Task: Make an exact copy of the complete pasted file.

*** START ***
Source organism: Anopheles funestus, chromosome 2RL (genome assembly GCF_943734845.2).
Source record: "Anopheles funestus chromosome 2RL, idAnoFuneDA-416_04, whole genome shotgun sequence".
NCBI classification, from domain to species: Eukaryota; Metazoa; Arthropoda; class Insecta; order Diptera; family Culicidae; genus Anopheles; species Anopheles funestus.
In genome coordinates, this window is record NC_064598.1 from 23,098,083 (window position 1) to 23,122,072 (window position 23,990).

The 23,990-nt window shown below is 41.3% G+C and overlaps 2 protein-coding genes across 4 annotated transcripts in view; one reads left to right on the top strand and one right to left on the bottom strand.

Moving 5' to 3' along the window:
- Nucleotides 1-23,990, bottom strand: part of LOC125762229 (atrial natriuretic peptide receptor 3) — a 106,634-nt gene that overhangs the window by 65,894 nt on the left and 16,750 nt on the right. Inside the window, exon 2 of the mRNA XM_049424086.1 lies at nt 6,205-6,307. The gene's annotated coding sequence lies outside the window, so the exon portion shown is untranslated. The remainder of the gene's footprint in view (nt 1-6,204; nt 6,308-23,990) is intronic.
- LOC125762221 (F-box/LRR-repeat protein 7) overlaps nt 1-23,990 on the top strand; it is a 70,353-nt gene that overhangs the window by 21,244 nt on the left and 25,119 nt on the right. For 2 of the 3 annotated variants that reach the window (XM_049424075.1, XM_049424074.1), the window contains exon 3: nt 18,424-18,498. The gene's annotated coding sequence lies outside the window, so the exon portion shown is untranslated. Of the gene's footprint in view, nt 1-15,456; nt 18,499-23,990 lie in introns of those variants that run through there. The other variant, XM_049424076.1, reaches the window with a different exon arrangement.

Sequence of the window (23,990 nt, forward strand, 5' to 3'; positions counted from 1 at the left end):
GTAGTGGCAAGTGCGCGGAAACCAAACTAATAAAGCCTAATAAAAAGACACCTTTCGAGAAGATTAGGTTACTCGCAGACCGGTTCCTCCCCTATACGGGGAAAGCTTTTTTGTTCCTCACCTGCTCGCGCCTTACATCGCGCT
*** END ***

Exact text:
Source organism: Anopheles funestus, chromosome 2RL (genome assembly GCF_943734845.2).
Source record: "Anopheles funestus chromosome 2RL, idAnoFuneDA-416_04, whole genome shotgun sequence".
NCBI classification, from domain to species: Eukaryota; Metazoa; Arthropoda; class Insecta; order Diptera; family Culicidae; genus Anopheles; species Anopheles funestus.
In genome coordinates, this window is record NC_064598.1 from 23,098,083 (window position 1) to 23,122,072 (window position 23,990).

The 23,990-nt window shown below is 41.3% G+C and overlaps 2 protein-coding genes across 4 annotated transcripts in view; one reads left to right on the top strand and one right to left on the bottom strand.

Moving 5' to 3' along the window:
- Nucleotides 1-23,990, bottom strand: part of LOC125762229 (atrial natriuretic peptide receptor 3) — a 106,634-nt gene that overhangs the window by 65,894 nt on the left and 16,750 nt on the right. Inside the window, exon 2 of the mRNA XM_049424086.1 lies at nt 6,205-6,307. The gene's annotated coding sequence lies outside the window, so the exon portion shown is untranslated. The remainder of the gene's footprint in view (nt 1-6,204; nt 6,308-23,990) is intronic.
- LOC125762221 (F-box/LRR-repeat protein 7) overlaps nt 1-23,990 on the top strand; it is a 70,353-nt gene that overhangs the window by 21,244 nt on the left and 25,119 nt on the right. For 2 of the 3 annotated variants that reach the window (XM_049424075.1, XM_049424074.1), the window contains exon 3: nt 18,424-18,498. The gene's annotated coding sequence lies outside the window, so the exon portion shown is untranslated. Of the gene's footprint in view, nt 1-15,456; nt 18,499-23,990 lie in introns of those variants that run through there. The other variant, XM_049424076.1, reaches the window with a different exon arrangement.

Sequence of the window (23,990 nt, forward strand, 5' to 3'; positions counted from 1 at the left end):
GTAGTGGCAAGTGCGCGGAAACCAAACTAATAAAGCCTAATAAAAAGACACCTTTCGAGAAGATTAGGTTACTCGCAGACCGGTTCCTCCCCTATACGGGGAAAGCTTTTTTGTTCCTCACCTGCTCGCGCCTTACATCGCGCT